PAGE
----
3 Jun

The Importance of Calculating Ratios in Finance

Financial ratios are calculated using numerical numbers extracted from financial statements - the balance sheet, income statement, and cash flow statement – in order to obtain useful information when analyzing a company’s financial performance.

The most common ratios used to gain meaningful information about a company and measure its financial health are current ratios, quick ratios, Leverage, DSCR, days receivables, days inventory, days payable, cash cycle.

The main two purposes of Financial Ratio Analysis are:

- Monitoring and Analyzing company performance by determining financial ratios per period and tracking the change in their values over time.

- Comparing the company's financial performance with competitors to determine whether the company is doing well or not.

Ratios are useful at identifying trends in the business and providing warning signs when it may be time to make a change.

The Most Common Ratios in Finance

1- Current Ratio

Current Ratio measures a company’s ability to pay off short-term liabilities with current assets.

Current ratio = Current assets / Current liabilities

2- Quick Ratio

The Quick Ratio, also known as the acid-test measures a company’s ability to pay off short-term liabilities with quick assets. (Assets that are converted into cash easily).

3- Leverage 

Leverage ratios are used to evaluate a company’s debt levels. 

Below are 5 of the most commonly used leverage ratios:

  1. Debt-to-Assets Ratio = Total Debt / Total Assets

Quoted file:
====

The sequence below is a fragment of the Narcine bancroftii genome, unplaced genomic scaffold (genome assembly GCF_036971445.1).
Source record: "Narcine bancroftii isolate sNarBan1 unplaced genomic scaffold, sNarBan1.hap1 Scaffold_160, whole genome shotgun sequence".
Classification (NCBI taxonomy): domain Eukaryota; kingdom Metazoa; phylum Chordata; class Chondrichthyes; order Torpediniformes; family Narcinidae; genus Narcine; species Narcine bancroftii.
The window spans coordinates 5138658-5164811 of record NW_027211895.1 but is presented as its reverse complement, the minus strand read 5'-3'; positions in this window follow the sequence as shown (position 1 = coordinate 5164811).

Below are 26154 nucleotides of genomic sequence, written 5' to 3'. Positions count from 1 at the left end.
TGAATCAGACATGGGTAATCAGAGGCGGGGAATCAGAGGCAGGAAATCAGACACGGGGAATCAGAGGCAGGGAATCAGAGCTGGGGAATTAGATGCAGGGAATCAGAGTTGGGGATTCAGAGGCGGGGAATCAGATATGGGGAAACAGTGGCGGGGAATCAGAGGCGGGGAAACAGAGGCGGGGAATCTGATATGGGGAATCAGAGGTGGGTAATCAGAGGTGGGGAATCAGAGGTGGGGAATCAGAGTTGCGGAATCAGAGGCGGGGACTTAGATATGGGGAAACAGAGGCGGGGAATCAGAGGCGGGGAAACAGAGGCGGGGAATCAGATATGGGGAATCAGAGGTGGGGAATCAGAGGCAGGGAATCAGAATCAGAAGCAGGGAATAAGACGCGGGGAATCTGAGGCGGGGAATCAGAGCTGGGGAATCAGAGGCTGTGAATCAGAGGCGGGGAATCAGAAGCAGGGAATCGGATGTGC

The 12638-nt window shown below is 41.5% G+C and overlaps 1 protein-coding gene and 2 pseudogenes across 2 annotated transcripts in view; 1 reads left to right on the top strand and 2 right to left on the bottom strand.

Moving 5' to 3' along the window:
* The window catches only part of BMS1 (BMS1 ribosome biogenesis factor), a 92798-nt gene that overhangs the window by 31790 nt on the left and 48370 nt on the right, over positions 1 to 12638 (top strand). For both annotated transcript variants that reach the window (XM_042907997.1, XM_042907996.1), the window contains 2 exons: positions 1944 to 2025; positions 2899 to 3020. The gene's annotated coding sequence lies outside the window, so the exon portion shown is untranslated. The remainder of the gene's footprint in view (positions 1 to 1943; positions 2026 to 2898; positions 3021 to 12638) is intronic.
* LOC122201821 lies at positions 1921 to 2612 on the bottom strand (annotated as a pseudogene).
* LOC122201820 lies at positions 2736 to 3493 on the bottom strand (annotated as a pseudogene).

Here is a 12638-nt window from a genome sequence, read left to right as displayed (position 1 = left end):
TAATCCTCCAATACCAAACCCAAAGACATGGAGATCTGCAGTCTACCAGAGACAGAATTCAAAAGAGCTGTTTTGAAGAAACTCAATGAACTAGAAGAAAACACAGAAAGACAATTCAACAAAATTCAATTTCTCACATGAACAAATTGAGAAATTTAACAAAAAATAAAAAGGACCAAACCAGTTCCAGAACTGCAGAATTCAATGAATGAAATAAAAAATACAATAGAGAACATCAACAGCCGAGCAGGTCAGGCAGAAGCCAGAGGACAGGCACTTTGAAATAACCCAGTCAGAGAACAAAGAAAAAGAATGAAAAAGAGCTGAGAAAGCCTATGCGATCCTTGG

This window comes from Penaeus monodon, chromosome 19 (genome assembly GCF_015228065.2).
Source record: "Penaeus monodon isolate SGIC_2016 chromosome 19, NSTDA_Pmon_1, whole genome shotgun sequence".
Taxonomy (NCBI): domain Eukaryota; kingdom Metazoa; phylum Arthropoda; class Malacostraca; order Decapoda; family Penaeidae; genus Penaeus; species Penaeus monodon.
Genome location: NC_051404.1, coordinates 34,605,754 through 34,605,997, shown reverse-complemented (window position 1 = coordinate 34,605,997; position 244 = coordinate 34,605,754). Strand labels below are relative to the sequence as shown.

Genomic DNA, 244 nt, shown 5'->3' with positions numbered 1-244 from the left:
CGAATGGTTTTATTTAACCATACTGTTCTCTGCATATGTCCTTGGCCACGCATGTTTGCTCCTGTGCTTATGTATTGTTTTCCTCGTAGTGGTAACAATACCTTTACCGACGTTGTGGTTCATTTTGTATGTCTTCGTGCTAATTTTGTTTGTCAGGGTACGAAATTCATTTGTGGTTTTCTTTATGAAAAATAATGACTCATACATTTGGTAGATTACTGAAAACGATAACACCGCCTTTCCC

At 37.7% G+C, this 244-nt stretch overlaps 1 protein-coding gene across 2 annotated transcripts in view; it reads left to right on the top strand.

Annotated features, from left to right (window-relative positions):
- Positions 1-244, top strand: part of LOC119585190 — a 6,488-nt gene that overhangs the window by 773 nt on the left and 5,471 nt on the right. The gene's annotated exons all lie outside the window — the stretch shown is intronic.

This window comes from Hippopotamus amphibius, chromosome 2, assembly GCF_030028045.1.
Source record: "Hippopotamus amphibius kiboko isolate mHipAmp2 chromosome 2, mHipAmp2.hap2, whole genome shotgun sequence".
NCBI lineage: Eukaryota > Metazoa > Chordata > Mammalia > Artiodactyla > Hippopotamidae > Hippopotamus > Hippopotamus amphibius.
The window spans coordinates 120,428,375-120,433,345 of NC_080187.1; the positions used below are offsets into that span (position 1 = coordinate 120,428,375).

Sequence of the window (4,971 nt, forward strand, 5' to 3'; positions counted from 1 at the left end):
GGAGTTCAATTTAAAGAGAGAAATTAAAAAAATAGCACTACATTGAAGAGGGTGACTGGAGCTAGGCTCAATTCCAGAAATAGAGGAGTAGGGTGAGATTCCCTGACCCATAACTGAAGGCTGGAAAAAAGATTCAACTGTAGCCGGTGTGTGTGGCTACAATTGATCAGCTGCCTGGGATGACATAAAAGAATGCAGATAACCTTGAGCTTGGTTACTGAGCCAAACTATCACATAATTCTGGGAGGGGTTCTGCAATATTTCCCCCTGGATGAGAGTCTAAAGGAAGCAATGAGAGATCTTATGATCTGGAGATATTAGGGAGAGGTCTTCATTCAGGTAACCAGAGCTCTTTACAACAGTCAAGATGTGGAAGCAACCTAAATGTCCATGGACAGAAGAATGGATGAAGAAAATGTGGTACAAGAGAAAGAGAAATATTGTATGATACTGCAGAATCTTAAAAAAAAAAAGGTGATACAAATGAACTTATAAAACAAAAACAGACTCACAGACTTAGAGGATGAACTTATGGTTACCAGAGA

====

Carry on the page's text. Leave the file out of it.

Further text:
2. Debt-to-Equity Ratio = Total Debt / Total Equity
  3. Debt-to-Capital Ratio = Today Debt / (Total Debt + Total Equity)
  4. Debt-to-EBITDA Ratio = Total Debt / Earnings Before Interest Taxes Depreciation & Amortization (EBITDA)
  5. Asset-to-Equity Ratio = Total Assets / Total Equity


The debt service coverage ratio shows how readily a firm can pay its current debt obligations:

DSCR= Net Operating Income / Total Debt Service (principal amount + interest on a loan).

5- Days Receivables

Days Receivables Outstanding is how long you take to clear your accounts receivable. In other words, it's the number of days that an invoice will remain outstanding before it's collected.

Days Receivable Outstanding (DRO) = (Accounts Receivable / Revenue) x 365

6- Days Inventory

Days inventory also known as (Inventory Days of Supply, Days Inventory Outstanding or the Inventory Period) is the average number of days the company holds its inventory before selling it to customers.

Days Inventory Outstanding (DIO) = (Average Inventory / Cost of Goods Sold) x 365

7- Days Payable 

Days payable outstanding is the average number of days it takes a company to pay back its accounts payable. Therefore, DPO measures how well a company is managing its accounts payable.

Days Payable Outstanding = (Average Accounts Payable / Cost of Goods Sold) x 365

Cost of Sales = Beginning Inventory + Purchases – Ending Inventory

8- Cash Cycle

The Cash Conversion Cycle (CCC) is the amount of time it takes a company to convert its investments in inventory to cash

Cash Conversion Cycle = DRO + DIO – DPO